It’s out there, and it’s coming, a new dawn in the airline industry where we rise to the challenges of the future similar to the way Dubai and Singapore have, or capitulate in a nostalgia for the past where our existence as leaders of an industry fade into the dark, replaced as outmoded relics of a culture too divided to save themselves from extinction than to find a common goal.
I’m reminded of the day I was walking through London’s Leake Street Graffiti Tunnel and saw the writing on the wall. Painted on the tunnel was a quote from Robert Kennedy which serves as a rally cry to the airline industry:

The future does not belong to those who are content with today, apathetic toward common problems and their fellow man alike, timid and fearful in the face of bold projects and new ideas. Rather, it will belong to those who can blend passion, reason and courage in a personal commitment to the great enterprises...

The future is not a gift: it is an achievement.

Works Cited

“Boeing 747”. Wikipedia: The Free Encyclopedia. Wikimedia

Foundation, Inc. 6 April 2013.
Chalmers, William D. “The Great American Passport Myth: Why Just 3.5% of Us Travel 
Overseas”. The Huffington Post 29 September 2012. 15 April 2013.
Graham, Anne; et al. “Aviation and Tourism: Implications for Leisure Travel”. 2010.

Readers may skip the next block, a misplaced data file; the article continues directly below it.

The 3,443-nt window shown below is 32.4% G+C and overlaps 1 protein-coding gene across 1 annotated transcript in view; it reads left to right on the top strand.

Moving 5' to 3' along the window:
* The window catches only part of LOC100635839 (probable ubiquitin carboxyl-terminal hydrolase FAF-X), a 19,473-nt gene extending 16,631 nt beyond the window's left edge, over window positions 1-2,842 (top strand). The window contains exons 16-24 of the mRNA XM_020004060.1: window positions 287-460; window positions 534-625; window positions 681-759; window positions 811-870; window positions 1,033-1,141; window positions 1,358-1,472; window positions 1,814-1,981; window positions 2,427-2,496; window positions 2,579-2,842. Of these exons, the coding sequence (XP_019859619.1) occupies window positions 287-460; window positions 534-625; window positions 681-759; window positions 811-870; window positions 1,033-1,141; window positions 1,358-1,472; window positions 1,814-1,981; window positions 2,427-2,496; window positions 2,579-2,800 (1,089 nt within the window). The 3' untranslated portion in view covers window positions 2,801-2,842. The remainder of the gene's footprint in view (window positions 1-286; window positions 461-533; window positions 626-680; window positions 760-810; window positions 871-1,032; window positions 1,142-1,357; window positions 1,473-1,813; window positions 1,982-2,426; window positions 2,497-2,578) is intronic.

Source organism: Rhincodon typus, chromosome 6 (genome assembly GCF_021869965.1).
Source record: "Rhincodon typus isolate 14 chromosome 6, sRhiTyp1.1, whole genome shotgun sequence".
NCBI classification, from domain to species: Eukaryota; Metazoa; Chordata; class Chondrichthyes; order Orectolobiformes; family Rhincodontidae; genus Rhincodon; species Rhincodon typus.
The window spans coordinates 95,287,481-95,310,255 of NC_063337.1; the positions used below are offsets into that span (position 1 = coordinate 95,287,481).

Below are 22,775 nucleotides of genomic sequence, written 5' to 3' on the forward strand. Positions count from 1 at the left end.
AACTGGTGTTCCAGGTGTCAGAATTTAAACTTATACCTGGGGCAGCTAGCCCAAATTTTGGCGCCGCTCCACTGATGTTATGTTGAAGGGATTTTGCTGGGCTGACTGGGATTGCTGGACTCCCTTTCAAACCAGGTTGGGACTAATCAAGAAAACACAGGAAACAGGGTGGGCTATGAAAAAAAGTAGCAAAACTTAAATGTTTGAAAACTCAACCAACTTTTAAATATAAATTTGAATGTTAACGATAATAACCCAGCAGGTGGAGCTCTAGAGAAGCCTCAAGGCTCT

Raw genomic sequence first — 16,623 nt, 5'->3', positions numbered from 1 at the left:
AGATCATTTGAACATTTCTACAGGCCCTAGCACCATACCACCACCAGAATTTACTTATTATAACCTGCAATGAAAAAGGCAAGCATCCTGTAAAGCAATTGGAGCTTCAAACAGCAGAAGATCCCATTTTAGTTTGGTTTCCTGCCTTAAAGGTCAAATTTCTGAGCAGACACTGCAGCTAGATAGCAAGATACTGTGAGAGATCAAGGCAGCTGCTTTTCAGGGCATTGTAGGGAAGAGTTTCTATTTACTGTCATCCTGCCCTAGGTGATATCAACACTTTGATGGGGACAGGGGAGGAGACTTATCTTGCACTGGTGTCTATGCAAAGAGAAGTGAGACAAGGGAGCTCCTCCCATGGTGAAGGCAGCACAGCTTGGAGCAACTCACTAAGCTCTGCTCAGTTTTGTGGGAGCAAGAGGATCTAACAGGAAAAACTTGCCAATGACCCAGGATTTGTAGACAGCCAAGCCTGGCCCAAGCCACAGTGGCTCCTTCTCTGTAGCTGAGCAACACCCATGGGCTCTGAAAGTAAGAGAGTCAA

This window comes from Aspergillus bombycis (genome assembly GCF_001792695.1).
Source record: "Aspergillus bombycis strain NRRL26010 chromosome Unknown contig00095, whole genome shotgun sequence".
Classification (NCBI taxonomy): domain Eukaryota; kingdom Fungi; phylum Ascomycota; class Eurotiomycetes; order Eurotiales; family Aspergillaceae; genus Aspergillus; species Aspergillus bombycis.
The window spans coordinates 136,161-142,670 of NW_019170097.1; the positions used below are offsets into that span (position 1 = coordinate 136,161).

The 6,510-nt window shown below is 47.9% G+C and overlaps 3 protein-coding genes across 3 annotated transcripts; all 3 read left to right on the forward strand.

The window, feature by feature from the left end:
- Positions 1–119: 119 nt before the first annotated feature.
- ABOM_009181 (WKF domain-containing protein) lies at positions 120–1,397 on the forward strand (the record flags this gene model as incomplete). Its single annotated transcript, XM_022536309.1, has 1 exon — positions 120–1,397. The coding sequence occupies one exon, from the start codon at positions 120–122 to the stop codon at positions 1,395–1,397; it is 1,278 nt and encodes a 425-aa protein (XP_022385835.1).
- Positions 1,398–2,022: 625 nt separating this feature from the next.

Hari-Johann. “The Dark Side of Dubai”. The Independent 7 April 2009.
9 December 2013.
Jansen, Bart. “Airline Profits Dip, but Performance Improves”. USA Today 21 February 2013.  
1 April 2013
Jones, Liv. “Build It and They Will Come. | Can Tourism Deliver Egypt?”. December
“Kangaroo Route”. Wikipedia: The Free Encyclopedia. Wikimedia
Foundation, Inc. 8 April 2013.
Leopold, Todd. “We’re No. 1! We’re No. 1! We’re… Uh… Not?”. CNN 2 July 2012. 12 
April 2013
Levison, Sanford. “Our Broken Constitution”. Los Angeles Times 16 October 2006. 
11 April 2013
Osborn, Andrew. “As If Things Weren’t Bad Enough, Russian Professor Predicts End of U.S.” . 
Wall Street Journal 29 December 2008. 10 April 2013
Rai, Bindu Suresh. “Emirates is World’s ‘Largest’ Airline”. Emirates 24/7 10 May 2011.
3 April 2013. 
“Ryan Air”. Wikipedia: The Free Encyclopedia. Wikimedia
Foundation, Inc. 7 April 2013.
“Singapore Changhi Airport”. Wikipedia: The Free Encyclopedia. Wikimedia
Foundation, Inc. 7 April 2013.
 “World Tourism Rankings”. Wikipedia: The Free Encyclopedia. Wikimedia
Foundation, Inc. 7 April 2013.